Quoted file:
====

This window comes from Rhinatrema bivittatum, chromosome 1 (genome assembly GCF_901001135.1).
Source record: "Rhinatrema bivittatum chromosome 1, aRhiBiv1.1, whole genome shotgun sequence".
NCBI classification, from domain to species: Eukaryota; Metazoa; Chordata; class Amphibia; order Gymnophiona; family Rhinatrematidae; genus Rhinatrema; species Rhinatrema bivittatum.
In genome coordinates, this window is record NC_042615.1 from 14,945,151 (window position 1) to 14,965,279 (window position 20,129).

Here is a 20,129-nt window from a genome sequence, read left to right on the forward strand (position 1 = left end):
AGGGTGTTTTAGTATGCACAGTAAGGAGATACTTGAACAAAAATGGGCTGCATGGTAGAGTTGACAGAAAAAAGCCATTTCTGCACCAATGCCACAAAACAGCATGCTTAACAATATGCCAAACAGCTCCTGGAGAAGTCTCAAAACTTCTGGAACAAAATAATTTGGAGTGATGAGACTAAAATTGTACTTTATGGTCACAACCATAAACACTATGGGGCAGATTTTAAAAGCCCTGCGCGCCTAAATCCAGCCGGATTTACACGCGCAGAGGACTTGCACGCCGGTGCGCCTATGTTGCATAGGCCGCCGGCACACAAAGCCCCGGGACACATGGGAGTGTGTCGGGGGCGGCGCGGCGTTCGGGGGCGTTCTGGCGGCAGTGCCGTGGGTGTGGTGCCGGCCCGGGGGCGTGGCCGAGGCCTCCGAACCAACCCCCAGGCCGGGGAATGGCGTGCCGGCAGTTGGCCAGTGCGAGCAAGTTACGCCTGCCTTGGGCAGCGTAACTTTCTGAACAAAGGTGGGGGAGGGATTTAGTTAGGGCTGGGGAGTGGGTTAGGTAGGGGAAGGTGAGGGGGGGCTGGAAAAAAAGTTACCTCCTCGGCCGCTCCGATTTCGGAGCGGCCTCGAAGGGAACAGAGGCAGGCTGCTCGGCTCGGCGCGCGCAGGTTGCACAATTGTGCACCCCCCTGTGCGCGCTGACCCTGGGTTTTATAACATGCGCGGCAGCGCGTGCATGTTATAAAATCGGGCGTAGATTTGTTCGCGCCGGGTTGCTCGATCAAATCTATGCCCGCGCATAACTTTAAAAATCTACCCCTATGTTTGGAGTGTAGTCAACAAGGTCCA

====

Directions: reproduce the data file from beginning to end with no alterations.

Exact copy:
This window comes from Rhinatrema bivittatum, chromosome 1 (genome assembly GCF_901001135.1).
Source record: "Rhinatrema bivittatum chromosome 1, aRhiBiv1.1, whole genome shotgun sequence".
NCBI classification, from domain to species: Eukaryota; Metazoa; Chordata; class Amphibia; order Gymnophiona; family Rhinatrematidae; genus Rhinatrema; species Rhinatrema bivittatum.
In genome coordinates, this window is record NC_042615.1 from 14,945,151 (window position 1) to 14,965,279 (window position 20,129).

Here is a 20,129-nt window from a genome sequence, read left to right on the forward strand (position 1 = left end):
AGGGTGTTTTAGTATGCACAGTAAGGAGATACTTGAACAAAAATGGGCTGCATGGTAGAGTTGACAGAAAAAAGCCATTTCTGCACCAATGCCACAAAACAGCATGCTTAACAATATGCCAAACAGCTCCTGGAGAAGTCTCAAAACTTCTGGAACAAAATAATTTGGAGTGATGAGACTAAAATTGTACTTTATGGTCACAACCATAAACACTATGGGGCAGATTTTAAAAGCCCTGCGCGCCTAAATCCAGCCGGATTTACACGCGCAGAGGACTTGCACGCCGGTGCGCCTATGTTGCATAGGCCGCCGGCACACAAAGCCCCGGGACACATGGGAGTGTGTCGGGGGCGGCGCGGCGTTCGGGGGCGTTCTGGCGGCAGTGCCGTGGGTGTGGTGCCGGCCCGGGGGCGTGGCCGAGGCCTCCGAACCAACCCCCAGGCCGGGGAATGGCGTGCCGGCAGTTGGCCAGTGCGAGCAAGTTACGCCTGCCTTGGGCAGCGTAACTTTCTGAACAAAGGTGGGGGAGGGATTTAGTTAGGGCTGGGGAGTGGGTTAGGTAGGGGAAGGTGAGGGGGGGCTGGAAAAAAAGTTACCTCCTCGGCCGCTCCGATTTCGGAGCGGCCTCGAAGGGAACAGAGGCAGGCTGCTCGGCTCGGCGCGCGCAGGTTGCACAATTGTGCACCCCCCTGTGCGCGCTGACCCTGGGTTTTATAACATGCGCGGCAGCGCGTGCATGTTATAAAATCGGGCGTAGATTTGTTCGCGCCGGGTTGCTCGATCAAATCTATGCCCGCGCATAACTTTAAAAATCTACCCCTATGTTTGGAGTGTAGTCAACAAGGTCCA